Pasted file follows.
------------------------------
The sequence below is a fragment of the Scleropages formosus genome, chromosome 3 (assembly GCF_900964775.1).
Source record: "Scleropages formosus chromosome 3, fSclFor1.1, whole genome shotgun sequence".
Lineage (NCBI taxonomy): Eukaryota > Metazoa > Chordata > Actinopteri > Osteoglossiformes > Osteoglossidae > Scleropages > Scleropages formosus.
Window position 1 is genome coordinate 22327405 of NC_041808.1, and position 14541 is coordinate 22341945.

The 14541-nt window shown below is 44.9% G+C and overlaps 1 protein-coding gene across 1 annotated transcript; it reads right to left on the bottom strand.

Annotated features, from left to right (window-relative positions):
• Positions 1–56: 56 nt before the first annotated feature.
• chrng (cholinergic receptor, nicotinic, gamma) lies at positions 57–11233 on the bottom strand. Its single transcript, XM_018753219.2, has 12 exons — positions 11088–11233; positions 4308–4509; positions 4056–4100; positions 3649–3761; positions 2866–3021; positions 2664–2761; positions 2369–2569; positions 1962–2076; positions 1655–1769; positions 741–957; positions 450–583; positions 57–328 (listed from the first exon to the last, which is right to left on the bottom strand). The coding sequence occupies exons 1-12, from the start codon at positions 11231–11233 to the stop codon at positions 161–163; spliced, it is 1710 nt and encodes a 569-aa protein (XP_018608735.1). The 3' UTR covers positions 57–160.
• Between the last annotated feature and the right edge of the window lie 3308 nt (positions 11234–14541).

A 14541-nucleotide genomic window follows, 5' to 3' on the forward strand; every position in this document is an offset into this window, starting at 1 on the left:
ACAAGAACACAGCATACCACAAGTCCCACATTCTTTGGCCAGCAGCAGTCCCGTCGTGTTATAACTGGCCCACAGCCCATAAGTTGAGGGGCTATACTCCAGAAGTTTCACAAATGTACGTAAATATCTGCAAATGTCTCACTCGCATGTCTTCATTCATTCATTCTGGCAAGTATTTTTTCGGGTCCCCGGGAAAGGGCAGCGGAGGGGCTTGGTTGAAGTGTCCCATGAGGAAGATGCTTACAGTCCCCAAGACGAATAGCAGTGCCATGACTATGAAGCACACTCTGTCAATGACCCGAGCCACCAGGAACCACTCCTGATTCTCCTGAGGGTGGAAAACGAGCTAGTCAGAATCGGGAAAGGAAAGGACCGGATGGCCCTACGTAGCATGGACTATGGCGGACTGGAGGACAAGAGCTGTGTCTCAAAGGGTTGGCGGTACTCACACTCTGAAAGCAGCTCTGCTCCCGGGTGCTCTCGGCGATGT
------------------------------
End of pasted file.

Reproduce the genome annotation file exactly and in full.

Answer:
The sequence below is a fragment of the Scleropages formosus genome, chromosome 3 (assembly GCF_900964775.1).
Source record: "Scleropages formosus chromosome 3, fSclFor1.1, whole genome shotgun sequence".
Lineage (NCBI taxonomy): Eukaryota > Metazoa > Chordata > Actinopteri > Osteoglossiformes > Osteoglossidae > Scleropages > Scleropages formosus.
Window position 1 is genome coordinate 22327405 of NC_041808.1, and position 14541 is coordinate 22341945.

The 14541-nt window shown below is 44.9% G+C and overlaps 1 protein-coding gene across 1 annotated transcript; it reads right to left on the bottom strand.

Annotated features, from left to right (window-relative positions):
• Positions 1–56: 56 nt before the first annotated feature.
• chrng (cholinergic receptor, nicotinic, gamma) lies at positions 57–11233 on the bottom strand. Its single transcript, XM_018753219.2, has 12 exons — positions 11088–11233; positions 4308–4509; positions 4056–4100; positions 3649–3761; positions 2866–3021; positions 2664–2761; positions 2369–2569; positions 1962–2076; positions 1655–1769; positions 741–957; positions 450–583; positions 57–328 (listed from the first exon to the last, which is right to left on the bottom strand). The coding sequence occupies exons 1-12, from the start codon at positions 11231–11233 to the stop codon at positions 161–163; spliced, it is 1710 nt and encodes a 569-aa protein (XP_018608735.1). The 3' UTR covers positions 57–160.
• Between the last annotated feature and the right edge of the window lie 3308 nt (positions 11234–14541).

A 14541-nucleotide genomic window follows, 5' to 3' on the forward strand; every position in this document is an offset into this window, starting at 1 on the left:
ACAAGAACACAGCATACCACAAGTCCCACATTCTTTGGCCAGCAGCAGTCCCGTCGTGTTATAACTGGCCCACAGCCCATAAGTTGAGGGGCTATACTCCAGAAGTTTCACAAATGTACGTAAATATCTGCAAATGTCTCACTCGCATGTCTTCATTCATTCATTCTGGCAAGTATTTTTTCGGGTCCCCGGGAAAGGGCAGCGGAGGGGCTTGGTTGAAGTGTCCCATGAGGAAGATGCTTACAGTCCCCAAGACGAATAGCAGTGCCATGACTATGAAGCACACTCTGTCAATGACCCGAGCCACCAGGAACCACTCCTGATTCTCCTGAGGGTGGAAAACGAGCTAGTCAGAATCGGGAAAGGAAAGGACCGGATGGCCCTACGTAGCATGGACTATGGCGGACTGGAGGACAAGAGCTGTGTCTCAAAGGGTTGGCGGTACTCACACTCTGAAAGCAGCTCTGCTCCCGGGTGCTCTCGGCGATGT